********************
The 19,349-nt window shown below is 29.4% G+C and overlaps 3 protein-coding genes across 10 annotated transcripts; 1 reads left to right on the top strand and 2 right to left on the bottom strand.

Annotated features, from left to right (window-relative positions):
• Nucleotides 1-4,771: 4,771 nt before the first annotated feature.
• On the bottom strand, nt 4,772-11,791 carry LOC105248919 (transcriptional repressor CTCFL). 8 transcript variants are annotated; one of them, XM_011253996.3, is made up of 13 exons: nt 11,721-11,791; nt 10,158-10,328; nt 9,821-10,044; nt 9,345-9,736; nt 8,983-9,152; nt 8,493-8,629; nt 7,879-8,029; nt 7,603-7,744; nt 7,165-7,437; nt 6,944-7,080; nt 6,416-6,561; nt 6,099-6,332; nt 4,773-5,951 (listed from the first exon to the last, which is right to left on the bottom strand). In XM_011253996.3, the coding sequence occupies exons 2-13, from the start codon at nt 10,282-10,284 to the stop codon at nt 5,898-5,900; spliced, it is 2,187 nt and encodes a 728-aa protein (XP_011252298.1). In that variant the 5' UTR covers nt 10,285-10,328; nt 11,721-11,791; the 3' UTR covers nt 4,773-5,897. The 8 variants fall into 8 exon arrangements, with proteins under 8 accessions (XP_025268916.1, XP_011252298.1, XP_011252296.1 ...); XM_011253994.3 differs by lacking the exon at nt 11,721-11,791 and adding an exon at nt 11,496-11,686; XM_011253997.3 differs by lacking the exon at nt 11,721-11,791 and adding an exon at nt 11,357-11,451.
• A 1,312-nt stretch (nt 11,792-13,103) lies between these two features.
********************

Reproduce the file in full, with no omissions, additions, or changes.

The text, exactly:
The 19,349-nt window shown below is 29.4% G+C and overlaps 3 protein-coding genes across 10 annotated transcripts; 1 reads left to right on the top strand and 2 right to left on the bottom strand.

Annotated features, from left to right (window-relative positions):
• Nucleotides 1-4,771: 4,771 nt before the first annotated feature.
• On the bottom strand, nt 4,772-11,791 carry LOC105248919 (transcriptional repressor CTCFL). 8 transcript variants are annotated; one of them, XM_011253996.3, is made up of 13 exons: nt 11,721-11,791; nt 10,158-10,328; nt 9,821-10,044; nt 9,345-9,736; nt 8,983-9,152; nt 8,493-8,629; nt 7,879-8,029; nt 7,603-7,744; nt 7,165-7,437; nt 6,944-7,080; nt 6,416-6,561; nt 6,099-6,332; nt 4,773-5,951 (listed from the first exon to the last, which is right to left on the bottom strand). In XM_011253996.3, the coding sequence occupies exons 2-13, from the start codon at nt 10,282-10,284 to the stop codon at nt 5,898-5,900; spliced, it is 2,187 nt and encodes a 728-aa protein (XP_011252298.1). In that variant the 5' UTR covers nt 10,285-10,328; nt 11,721-11,791; the 3' UTR covers nt 4,773-5,897. The 8 variants fall into 8 exon arrangements, with proteins under 8 accessions (XP_025268916.1, XP_011252298.1, XP_011252296.1 ...); XM_011253994.3 differs by lacking the exon at nt 11,721-11,791 and adding an exon at nt 11,496-11,686; XM_011253997.3 differs by lacking the exon at nt 11,721-11,791 and adding an exon at nt 11,357-11,451.
• A 1,312-nt stretch (nt 11,792-13,103) lies between these two features.